Friday 20 June 2014

Free Pattern Friday - Home Chat magazine

I recently won three Home Chat magazines from ebay. I haven't looked at ebay for years - I had to cut myself off as I was getting obsessed with vintage knitting patterns and magazines, and they were getting ridiculously expensive.

Living in London, there are few places you can find these beautiful magazines now, they have been snapped up long ago. So my only source is ebay.
This coronation edition looks very modern, I love the bright patriotic colours. The scarf and beret are made in triangles of double crochet.
I was most interested in the last one with the knitting booklet included, and was surprised that it was still there. They are very fragile, pages coming away from rusty staples, but I still took one to bed and read the New Short Serial by Leonie Mason, 'Dreams for Sale'.
It was a bit silly, but quite sweet. Of course, I don't know what fate awaits her as I only have the first installment.

This edition is from October 23rd 1937. On the cover it says 'accurate directions!', which I imagine means the pattern has been checked. I love her smiley face. This is called unimaginatively 'The Cover Jumper'.

I have also included the 'Daisy' design. I can't resist a puff sleeve.

They are both for a 36 inch bust, and use 3 ply wool. The cover jumper uses two colours in the same row. The 'Daisy' design has a lovely basketweave stitch.

I love it when the pattern tells you what colours were used. They are often colours you would never think of putting together. Navy and pink? Yellow and brown? A lady I know who is now in her eighties told me when she was young she had two 'maiden aunts' who were 'career girls' in the 1930s, and still remembers the beautiful clothes they wore, and how daring the colours were. I particularly asked her about knitwear. She remembers a combination of magenta and royal blue. Wow.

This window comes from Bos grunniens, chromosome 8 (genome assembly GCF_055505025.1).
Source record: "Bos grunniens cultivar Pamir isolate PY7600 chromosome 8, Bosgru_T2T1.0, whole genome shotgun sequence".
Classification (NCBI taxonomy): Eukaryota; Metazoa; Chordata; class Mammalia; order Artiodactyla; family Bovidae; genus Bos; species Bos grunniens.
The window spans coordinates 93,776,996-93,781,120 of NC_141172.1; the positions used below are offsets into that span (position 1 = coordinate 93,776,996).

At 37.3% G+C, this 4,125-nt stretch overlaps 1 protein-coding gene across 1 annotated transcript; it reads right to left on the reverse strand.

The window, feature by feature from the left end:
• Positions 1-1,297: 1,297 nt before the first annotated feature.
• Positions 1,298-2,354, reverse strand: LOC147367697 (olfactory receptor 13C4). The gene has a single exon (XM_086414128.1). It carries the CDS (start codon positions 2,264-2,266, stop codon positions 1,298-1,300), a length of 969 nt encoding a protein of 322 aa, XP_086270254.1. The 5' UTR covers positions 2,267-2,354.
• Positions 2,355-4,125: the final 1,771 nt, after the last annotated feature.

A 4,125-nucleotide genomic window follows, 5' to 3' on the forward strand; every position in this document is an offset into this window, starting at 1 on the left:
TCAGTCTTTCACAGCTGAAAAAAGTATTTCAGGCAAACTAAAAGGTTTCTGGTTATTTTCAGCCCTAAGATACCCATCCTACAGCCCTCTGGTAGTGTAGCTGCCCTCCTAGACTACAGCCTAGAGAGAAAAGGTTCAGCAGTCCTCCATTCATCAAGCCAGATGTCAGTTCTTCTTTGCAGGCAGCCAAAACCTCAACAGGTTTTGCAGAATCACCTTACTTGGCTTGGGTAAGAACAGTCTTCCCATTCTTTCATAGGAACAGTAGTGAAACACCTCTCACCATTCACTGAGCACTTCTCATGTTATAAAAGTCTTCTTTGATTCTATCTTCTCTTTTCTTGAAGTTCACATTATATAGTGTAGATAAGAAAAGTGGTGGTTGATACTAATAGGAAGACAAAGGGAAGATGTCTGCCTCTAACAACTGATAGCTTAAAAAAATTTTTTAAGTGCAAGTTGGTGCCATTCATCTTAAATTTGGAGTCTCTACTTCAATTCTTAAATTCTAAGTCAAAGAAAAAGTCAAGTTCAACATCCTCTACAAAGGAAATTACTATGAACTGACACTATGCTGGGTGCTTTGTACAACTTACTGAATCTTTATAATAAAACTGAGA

It's so rare to find single patterns in colour from then. As well as Home Chat, Good Needlework and Knitting often had colour covers, and gave suggestions for colourways. I wonder if people would follow their advice, as they do now? I know having looked at the patterns from A Stitch In Time so many times, the jumpers are burned into my brain, and I just can't imagine them any other colour.

1 comment:

  1. When I worked on a knitting magazine, we had to pick the colours we photographed things in very carefully as some people would only knit things in the colours we showed - so if they didn't like the colour we made it in, they didn't knit the garment! That came as a massive surprise to me.


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